In Tokyo on Wednesday, the company’s newly appointed CEO and president Kazuo Hirai presented plans which he believes will help lift the company out of the doldrums to bring it the kind of success to which it was once accustomed. With losses for the last fiscal year expected to hit $6.4 billion, the Japanese electronics company certainly has its work cut out.
Hirai’s ‘One Sony’ restructuring plan includes the reduction of its workforce by 10,000 — about 6 percent of its global workforce — with a statement from the company explaining that the number “includes employees expected to transfer outside the Sony Group as part of the sale of businesses.”
In a bid to get the company back on track, Sony said it intends to strengthen its core businesses, which include its digital imaging, gaming and mobile sectors. It hopes that by 2014 combined sales in these three areas will account for 70 percent of the total sales of its entire electronics business.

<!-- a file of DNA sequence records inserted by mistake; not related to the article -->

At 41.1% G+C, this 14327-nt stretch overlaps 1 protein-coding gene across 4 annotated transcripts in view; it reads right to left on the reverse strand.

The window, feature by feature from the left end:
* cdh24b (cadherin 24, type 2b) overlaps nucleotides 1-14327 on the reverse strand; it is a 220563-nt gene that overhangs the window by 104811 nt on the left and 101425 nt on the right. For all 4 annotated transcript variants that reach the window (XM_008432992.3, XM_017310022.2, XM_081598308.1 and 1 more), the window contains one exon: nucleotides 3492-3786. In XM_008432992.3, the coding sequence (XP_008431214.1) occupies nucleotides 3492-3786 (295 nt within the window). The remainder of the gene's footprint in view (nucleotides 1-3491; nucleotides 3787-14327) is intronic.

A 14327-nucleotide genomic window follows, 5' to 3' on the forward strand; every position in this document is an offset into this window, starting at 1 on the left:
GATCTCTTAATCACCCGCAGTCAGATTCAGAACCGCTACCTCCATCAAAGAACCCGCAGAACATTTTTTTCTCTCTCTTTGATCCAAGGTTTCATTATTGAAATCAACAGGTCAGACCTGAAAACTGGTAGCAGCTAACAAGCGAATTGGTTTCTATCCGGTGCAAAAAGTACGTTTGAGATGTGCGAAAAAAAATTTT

The company announced its intention to go on delivering “exhilarating entertainment” with its PlayStation 3 and PlayStation Vita systems, with plans to boost revenue by increasing the number of downloadable game titles available through its PSN platform.
It also said that with regards to its digital imaging sector, it plans to push harder in developing image sensors, signal processing technologies and lenses, and intends to take its technologies to a wider range of businesses from security to medical.
So that it can quickly develop and deliver mobile products to market, Sony said it would be integrating various operations in this part of its business.
To turn around its beleaguered television business, the Japanese company will, for example, reduce the number of models it offers by 40 percent this year and improve design engineering efficiency. It believes it can get its television business back in the black by March 2014.
It also said it intends to “aggressively” promote innovation, and will further expand its business in emerging markets, which includes countries such as India and Mexico.
The restructuring is expected to cost Sony around 75 billion yen ($925 million).
Desperate measures for desperate times, the recently-appointed Hirai has hit the ground running. Now we must wait to see if his plans put Sony back in the driving seat and enable it to compete successfully with the likes of Apple and Samsung, or whether its best days are now behind it.